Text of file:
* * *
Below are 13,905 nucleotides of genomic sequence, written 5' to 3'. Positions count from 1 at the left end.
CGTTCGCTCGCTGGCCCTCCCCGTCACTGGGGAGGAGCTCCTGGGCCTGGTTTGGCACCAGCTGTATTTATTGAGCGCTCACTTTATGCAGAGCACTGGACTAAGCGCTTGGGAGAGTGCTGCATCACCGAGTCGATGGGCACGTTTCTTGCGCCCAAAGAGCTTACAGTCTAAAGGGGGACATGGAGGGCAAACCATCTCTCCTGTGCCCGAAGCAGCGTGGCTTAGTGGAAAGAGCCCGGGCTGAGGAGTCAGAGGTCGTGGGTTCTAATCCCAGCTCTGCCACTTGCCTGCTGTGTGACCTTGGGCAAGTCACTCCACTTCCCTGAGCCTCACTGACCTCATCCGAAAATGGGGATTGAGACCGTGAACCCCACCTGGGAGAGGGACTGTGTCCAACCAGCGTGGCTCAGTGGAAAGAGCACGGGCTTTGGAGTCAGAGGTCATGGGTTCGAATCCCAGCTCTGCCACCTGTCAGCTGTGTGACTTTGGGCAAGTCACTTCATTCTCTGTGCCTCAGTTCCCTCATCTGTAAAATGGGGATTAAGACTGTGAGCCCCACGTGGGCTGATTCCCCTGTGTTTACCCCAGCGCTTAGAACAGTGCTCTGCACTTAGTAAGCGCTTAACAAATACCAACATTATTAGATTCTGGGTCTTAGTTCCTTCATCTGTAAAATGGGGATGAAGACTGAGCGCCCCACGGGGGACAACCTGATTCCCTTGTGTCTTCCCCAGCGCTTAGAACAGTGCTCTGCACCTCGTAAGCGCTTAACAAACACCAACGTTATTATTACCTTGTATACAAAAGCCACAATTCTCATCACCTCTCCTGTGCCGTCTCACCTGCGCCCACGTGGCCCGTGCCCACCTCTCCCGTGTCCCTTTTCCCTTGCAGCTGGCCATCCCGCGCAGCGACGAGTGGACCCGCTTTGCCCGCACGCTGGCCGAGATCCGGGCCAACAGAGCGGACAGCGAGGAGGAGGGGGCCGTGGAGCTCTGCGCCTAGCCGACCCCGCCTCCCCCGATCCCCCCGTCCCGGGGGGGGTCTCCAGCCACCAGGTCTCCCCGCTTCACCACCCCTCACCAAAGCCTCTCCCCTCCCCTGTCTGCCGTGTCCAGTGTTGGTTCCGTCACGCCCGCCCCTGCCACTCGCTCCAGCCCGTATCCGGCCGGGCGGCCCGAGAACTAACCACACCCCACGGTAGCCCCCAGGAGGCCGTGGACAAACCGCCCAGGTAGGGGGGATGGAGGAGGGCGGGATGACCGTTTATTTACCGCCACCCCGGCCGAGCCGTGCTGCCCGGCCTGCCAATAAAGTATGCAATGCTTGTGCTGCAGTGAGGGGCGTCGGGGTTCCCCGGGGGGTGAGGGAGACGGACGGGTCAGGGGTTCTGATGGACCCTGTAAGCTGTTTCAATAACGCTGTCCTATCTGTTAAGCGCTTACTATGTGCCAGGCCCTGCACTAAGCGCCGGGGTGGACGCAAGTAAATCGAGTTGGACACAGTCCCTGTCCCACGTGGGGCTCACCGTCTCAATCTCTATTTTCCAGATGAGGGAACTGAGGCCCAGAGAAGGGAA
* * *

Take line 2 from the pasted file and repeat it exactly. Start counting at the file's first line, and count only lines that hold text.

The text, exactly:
CGTTCGCTCGCTGGCCCTCCCCGTCACTGGGGAGGAGCTCCTGGGCCTGGTTTGGCACCAGCTGTATTTATTGAGCGCTCACTTTATGCAGAGCACTGGACTAAGCGCTTGGGAGAGTGCTGCATCACCGAGTCGATGGGCACGTTTCTTGCGCCCAAAGAGCTTACAGTCTAAAGGGGGACATGGAGGGCAAACCATCTCTCCTGTGCCCGAAGCAGCGTGGCTTAGTGGAAAGAGCCCGGGCTGAGGAGTCAGAGGTCGTGGGTTCTAATCCCAGCTCTGCCACTTGCCTGCTGTGTGACCTTGGGCAAGTCACTCCACTTCCCTGAGCCTCACTGACCTCATCCGAAAATGGGGATTGAGACCGTGAACCCCACCTGGGAGAGGGACTGTGTCCAACCAGCGTGGCTCAGTGGAAAGAGCACGGGCTTTGGAGTCAGAGGTCATGGGTTCGAATCCCAGCTCTGCCACCTGTCAGCTGTGTGACTTTGGGCAAGTCACTTCATTCTCTGTGCCTCAGTTCCCTCATCTGTAAAATGGGGATTAAGACTGTGAGCCCCACGTGGGCTGATTCCCCTGTGTTTACCCCAGCGCTTAGAACAGTGCTCTGCACTTAGTAAGCGCTTAACAAATACCAACATTATTAGATTCTGGGTCTTAGTTCCTTCATCTGTAAAATGGGGATGAAGACTGAGCGCCCCACGGGGGACAACCTGATTCCCTTGTGTCTTCCCCAGCGCTTAGAACAGTGCTCTGCACCTCGTAAGCGCTTAACAAACACCAACGTTATTATTACCTTGTATACAAAAGCCACAATTCTCATCACCTCTCCTGTGCCGTCTCACCTGCGCCCACGTGGCCCGTGCCCACCTCTCCCGTGTCCCTTTTCCCTTGCAGCTGGCCATCCCGCGCAGCGACGAGTGGACCCGCTTTGCCCGCACGCTGGCCGAGATCCGGGCCAACAGAGCGGACAGCGAGGAGGAGGGGGCCGTGGAGCTCTGCGCCTAGCCGACCCCGCCTCCCCCGATCCCCCCGTCCCGGGGGGGGTCTCCAGCCACCAGGTCTCCCCGCTTCACCACCCCTCACCAAAGCCTCTCCCCTCCCCTGTCTGCCGTGTCCAGTGTTGGTTCCGTCACGCCCGCCCCTGCCACTCGCTCCAGCCCGTATCCGGCCGGGCGGCCCGAGAACTAACCACACCCCACGGTAGCCCCCAGGAGGCCGTGGACAAACCGCCCAGGTAGGGGGGATGGAGGAGGGCGGGATGACCGTTTATTTACCGCCACCCCGGCCGAGCCGTGCTGCCCGGCCTGCCAATAAAGTATGCAATGCTTGTGCTGCAGTGAGGGGCGTCGGGGTTCCCCGGGGGGTGAGGGAGACGGACGGGTCAGGGGTTCTGATGGACCCTGTAAGCTGTTTCAATAACGCTGTCCTATCTGTTAAGCGCTTACTATGTGCCAGGCCCTGCACTAAGCGCCGGGGTGGACGCAAGTAAATCGAGTTGGACACAGTCCCTGTCCCACGTGGGGCTCACCGTCTCAATCTCTATTTTCCAGATGAGGGAACTGAGGCCCAGAGAAGGGAA